Prague, 11 August 1998 (RFE/RL) - Last year the Belarusian National Assembly passed a law paving the way for the government to issue in May 1998 a warning against the biweekly Nasha Niva to stop using traditional Belarusian orthography. The law explicitly prohibits the press from "distorting the generally accepted norms" of the language in which it publishes.
An independent newspaper published entirely in Belarusian with a circulation of some 5,000, Nasha Niva was launched by its chief editor Syarhey Dubavets in the Lithuanian capital Vilnius in 1991. It uses the traditional Belarusian orthography, which was changed by Joseph Stalin's decree in 1933. The newspaper is printed in Minsk and distributed by the state network of kiosks and, to a lesser extent, by the editorial staff.
The government warning seemed to herald preparations to close down his newspaper. To forestall this, Dubavets filed in June a lawsuit against the State Press Committee, demanding the warning be revoked as "groundless." He argued that the term "generally accepted norms" is void since there is no legally binding standards for spelling in Belarus.
The case is to be heard tomorrow at the Higher Economic Court in Minsk. If the newspaper loses the case and persists in using the pre-1933 spelling, it can be banned after receiving another two warnings, according to the law.
The "Nasha Niva" case strikes an ominous note. Belarusians are gradually losing their language and cultural identity. The number of Belarusian-language books and periodicals has plummeted to a very low level since the May 1995 referendum, which granted Russian the status of an official language, along with Belarusian. While during the first years of independence, from 1991 to 1994, a great deal was done to promote both the formerly neglected Belarusian culture and education and language, the government under President Alyaksandr Lukashenka has practically ceased to support anything Belarusian.
For example, in 1994 there were 220 schools in Minsk whose language of instruction was Belarusian. Two years later, their number shrunk to fewer than 20. Russian is the language of instruction in virtually all university departments in Belarus.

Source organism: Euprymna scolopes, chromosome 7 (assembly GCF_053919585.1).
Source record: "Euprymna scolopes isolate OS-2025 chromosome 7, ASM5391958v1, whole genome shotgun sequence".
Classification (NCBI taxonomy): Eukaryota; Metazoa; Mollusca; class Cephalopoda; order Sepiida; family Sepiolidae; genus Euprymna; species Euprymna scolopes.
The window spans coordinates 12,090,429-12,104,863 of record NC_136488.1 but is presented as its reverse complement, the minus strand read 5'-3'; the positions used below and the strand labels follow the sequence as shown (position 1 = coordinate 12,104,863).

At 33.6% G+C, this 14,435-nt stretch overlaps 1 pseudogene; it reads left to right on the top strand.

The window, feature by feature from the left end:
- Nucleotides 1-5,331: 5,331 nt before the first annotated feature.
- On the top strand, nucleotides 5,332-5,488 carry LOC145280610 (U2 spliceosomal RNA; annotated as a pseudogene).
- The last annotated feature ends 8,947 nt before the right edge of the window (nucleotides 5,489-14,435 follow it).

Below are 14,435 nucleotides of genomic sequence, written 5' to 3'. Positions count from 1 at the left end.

Lukashenka has made a point of ostentatiously promoting Russian-language and Soviet culture in Belarus. In a widely quoted statement, he once said that "one cannot express anything deep in Belarusian."
Non-Sovietized Belarusian culture and the Belarusian language are developed and supported mainly by non-governmental organizations and an ever dwindling number of intellectuals. Nasha Niva is one of the champions of that movement.
Speaking Belarusian in Belarus is not only a means of communication but also a political declaration of loyalty to the country's indigenous cultural and historical heritage in defiance of the ruling regime. The fundamental dividing line in Belarus is not between "democrats in general" and the Lukashenka regime as it is between democracy-supporting "Belarusian nationalists" and the Sovietized and Russianized segment of society led by the president and his allies.
"Having forced the national symbols -- the coat of arms (knight-in-pursuit) and the (white-red-white) flag --to go underground, the government of the Republic of Belarus has now declared war against the non-Soviet Belarusian orthography," Dubavets wrote last month in Nasha Niva. He also criticized those Belarusian intellectuals who "have voluntarily remained in the Belarusian SSR (Soviet Socialist Republic) in terms of spelling." The pre-1993 orthography was used at schools among some 2 million Belarusians in pre-war Poland and has never been abandoned by the Belarusian Diaspora.
Dubavets is not the only one to oppose the 1933 orthography reform. The Belarusian Language Encyclopedia, published in Minsk in 1994, states that the 1933 reform focused "not so much on reflecting the specifically national character of the Belarusian language as on bringing its orthography in line with the Russian orthographic tradition." In a wider sense, the 1933 ban on the traditional Belarusian spelling reflected Stalin's idea of merging the separate cultures into one with a single language. That culture was to be Soviet and the language Russian. In this way, the Belarusian language became just another of Stalin's many victims.
Some of the best-known Belarusian linguists have come out in support of the spelling used by Nasha Niva. International human right organizations have also protested, pointing that the State Press Committee's warning violates international law -- in particular, the International Covenant on Civil and Political Rights, to which Belarus is a signatory.
But such protests are unlikely to carry much weight with the court. Most Nasha Niva supporters fear that, as one columnist put it, "no linguistic or even legal arguments are of any importance" in this case. It is the language that is on trial, not the spelling.